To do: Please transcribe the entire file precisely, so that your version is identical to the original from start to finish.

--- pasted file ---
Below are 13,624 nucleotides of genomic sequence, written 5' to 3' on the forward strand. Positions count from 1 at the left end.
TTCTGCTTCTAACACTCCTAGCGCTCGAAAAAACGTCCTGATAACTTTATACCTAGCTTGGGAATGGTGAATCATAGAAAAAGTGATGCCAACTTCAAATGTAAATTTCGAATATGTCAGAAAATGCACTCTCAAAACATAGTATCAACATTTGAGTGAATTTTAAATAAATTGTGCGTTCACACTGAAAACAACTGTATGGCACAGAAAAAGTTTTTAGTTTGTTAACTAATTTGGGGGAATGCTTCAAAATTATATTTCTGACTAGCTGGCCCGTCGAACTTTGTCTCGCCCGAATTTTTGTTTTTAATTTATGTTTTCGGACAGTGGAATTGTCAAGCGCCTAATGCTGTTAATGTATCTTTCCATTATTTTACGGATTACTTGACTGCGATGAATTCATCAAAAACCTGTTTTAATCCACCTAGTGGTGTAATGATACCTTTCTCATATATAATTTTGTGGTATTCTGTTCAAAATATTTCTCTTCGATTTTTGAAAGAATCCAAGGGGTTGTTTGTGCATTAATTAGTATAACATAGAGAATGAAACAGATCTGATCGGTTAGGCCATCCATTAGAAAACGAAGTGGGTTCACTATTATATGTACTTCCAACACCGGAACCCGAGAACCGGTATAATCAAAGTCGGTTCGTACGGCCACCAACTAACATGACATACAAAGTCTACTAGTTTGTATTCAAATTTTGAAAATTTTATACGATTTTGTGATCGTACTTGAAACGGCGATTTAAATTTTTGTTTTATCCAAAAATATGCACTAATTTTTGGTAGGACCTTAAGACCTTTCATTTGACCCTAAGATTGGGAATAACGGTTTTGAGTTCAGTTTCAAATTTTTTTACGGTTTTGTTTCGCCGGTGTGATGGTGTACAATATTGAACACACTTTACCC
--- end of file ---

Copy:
Below are 13,624 nucleotides of genomic sequence, written 5' to 3' on the forward strand. Positions count from 1 at the left end.
TTCTGCTTCTAACACTCCTAGCGCTCGAAAAAACGTCCTGATAACTTTATACCTAGCTTGGGAATGGTGAATCATAGAAAAAGTGATGCCAACTTCAAATGTAAATTTCGAATATGTCAGAAAATGCACTCTCAAAACATAGTATCAACATTTGAGTGAATTTTAAATAAATTGTGCGTTCACACTGAAAACAACTGTATGGCACAGAAAAAGTTTTTAGTTTGTTAACTAATTTGGGGGAATGCTTCAAAATTATATTTCTGACTAGCTGGCCCGTCGAACTTTGTCTCGCCCGAATTTTTGTTTTTAATTTATGTTTTCGGACAGTGGAATTGTCAAGCGCCTAATGCTGTTAATGTATCTTTCCATTATTTTACGGATTACTTGACTGCGATGAATTCATCAAAAACCTGTTTTAATCCACCTAGTGGTGTAATGATACCTTTCTCATATATAATTTTGTGGTATTCTGTTCAAAATATTTCTCTTCGATTTTTGAAAGAATCCAAGGGGTTGTTTGTGCATTAATTAGTATAACATAGAGAATGAAACAGATCTGATCGGTTAGGCCATCCATTAGAAAACGAAGTGGGTTCACTATTATATGTACTTCCAACACCGGAACCCGAGAACCGGTATAATCAAAGTCGGTTCGTACGGCCACCAACTAACATGACATACAAAGTCTACTAGTTTGTATTCAAATTTTGAAAATTTTATACGATTTTGTGATCGTACTTGAAACGGCGATTTAAATTTTTGTTTTATCCAAAAATATGCACTAATTTTTGGTAGGACCTTAAGACCTTTCATTTGACCCTAAGATTGGGAATAACGGTTTTGAGTTCAGTTTCAAATTTTTTTACGGTTTTGTTTCGCCGGTGTGATGGTGTACAATATTGAACACACTTTACCC